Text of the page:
GENEVA (Reuters Life!) - A Swiss private museum paid nearly 6.26 million Swiss francs ($5.86 million) for a Patek Philippe perpetual calendar chronograph wristwatch, a record for a yellow gold watch at auction, Christie’s said on Tuesday.
The price, which more than doubled the high end of the pre-sale estimate at Monday night’s sale in Geneva, was the second highest ever for a wristwatch, it said in a statement.
The buyer’s identity was not revealed, but Christie’s said it was a private museum in Switzerland. Geneva is home to a Patek Philippe museum which displays exceptional pieces by the independent Swiss watchmaker.
Made in 1943-44, the watch features an avant-garde case design and was a forerunner for future generations of complicated wristwatches, according to Christie‘s.
Aurel Bacs, international co-head of Christie’s watch department, called it the “Mona Lisa of all watches.”
“European bidders were fiercely challenged by international collectors, especially buyers from China,” he said of the sale.
It was among 20 pieces belonging to a European collector who put them on the block, half at the semi-annual sales last November and the other half this week. In all, they fetched 16 million Swiss francs, making it the most expensive private collection of wristwatches ever sold, Christie’s said.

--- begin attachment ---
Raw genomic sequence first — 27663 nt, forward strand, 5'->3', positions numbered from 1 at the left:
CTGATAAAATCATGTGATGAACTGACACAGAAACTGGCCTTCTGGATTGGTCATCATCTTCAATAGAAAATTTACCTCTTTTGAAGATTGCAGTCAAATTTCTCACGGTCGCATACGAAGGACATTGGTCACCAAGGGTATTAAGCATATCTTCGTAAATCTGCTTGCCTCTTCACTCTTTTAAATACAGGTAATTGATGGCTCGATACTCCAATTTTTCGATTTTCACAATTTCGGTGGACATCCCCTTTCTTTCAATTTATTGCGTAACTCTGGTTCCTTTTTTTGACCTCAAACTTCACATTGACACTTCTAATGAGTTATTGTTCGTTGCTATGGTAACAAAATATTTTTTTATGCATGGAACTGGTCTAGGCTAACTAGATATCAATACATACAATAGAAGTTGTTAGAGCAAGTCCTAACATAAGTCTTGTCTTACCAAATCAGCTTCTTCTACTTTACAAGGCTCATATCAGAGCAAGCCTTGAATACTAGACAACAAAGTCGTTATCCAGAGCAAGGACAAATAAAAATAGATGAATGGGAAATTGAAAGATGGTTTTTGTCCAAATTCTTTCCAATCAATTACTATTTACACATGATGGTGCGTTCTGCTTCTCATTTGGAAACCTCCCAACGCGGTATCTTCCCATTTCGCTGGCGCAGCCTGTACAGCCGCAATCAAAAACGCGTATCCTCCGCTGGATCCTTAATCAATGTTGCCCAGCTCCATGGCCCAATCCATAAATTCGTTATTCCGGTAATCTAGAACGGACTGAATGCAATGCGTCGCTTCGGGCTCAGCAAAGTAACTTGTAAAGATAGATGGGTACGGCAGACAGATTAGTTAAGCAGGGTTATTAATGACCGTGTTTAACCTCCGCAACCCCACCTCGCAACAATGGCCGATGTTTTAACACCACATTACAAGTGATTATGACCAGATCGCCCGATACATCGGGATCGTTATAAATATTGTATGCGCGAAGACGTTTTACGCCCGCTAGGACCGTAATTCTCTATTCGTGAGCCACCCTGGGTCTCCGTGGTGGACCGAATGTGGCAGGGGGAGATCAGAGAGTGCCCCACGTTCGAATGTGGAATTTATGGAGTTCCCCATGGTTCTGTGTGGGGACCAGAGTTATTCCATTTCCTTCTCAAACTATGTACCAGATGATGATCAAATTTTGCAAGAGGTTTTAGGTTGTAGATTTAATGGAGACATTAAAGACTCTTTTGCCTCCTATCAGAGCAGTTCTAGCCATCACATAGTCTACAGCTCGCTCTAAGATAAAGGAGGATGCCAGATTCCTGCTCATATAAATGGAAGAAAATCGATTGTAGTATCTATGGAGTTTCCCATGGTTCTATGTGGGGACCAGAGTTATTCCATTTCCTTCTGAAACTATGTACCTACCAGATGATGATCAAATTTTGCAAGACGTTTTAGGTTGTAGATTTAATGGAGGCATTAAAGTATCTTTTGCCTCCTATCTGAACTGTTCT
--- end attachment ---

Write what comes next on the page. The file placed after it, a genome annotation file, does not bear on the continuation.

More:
“I started buying watches in the 1970s, at a time when these amazing objects appealed to very few collectors and even fewer scholars were exploring this charming field. In my opinion, wristwatches are the most beautiful wearable item created in the 20th century,” Christie’s quoted the anonymous seller as saying.
At rival Sotheby’s on Sunday night, a Swiss-made gold, enamel and pearl automaton shield which formerly belonged to Egypt’s King Farouk, netted 746,500 Swiss francs, far exceeding its pre-sale estimate.
The piece, made for the Chinese market in the early 18th century, depicts a Swiss lake scene whose seven moving parts include a shepherdess, sheep and dog. Farouk, the last king of Egypt, sold his legendary collection in 1954, two years after being forced to abdicate, according to the auction house.
The Breguet museum in Paris, under the auspices of Swatch Group chief executive Nicolas Hayek, paid 2.3 million Swiss francs for the horological memoirs of the Swiss watchmaker A.L. Breguet last Friday, Patrizzi & Co said.
Written between 1818-1823, it now ranks among the top seven manuscripts in the world ever sold, according to the Geneva-based auction house set up by Italian Osvaldo Patrizzi.
Reporting by Stephanie Nebehay; Editing by Jonathan Lynn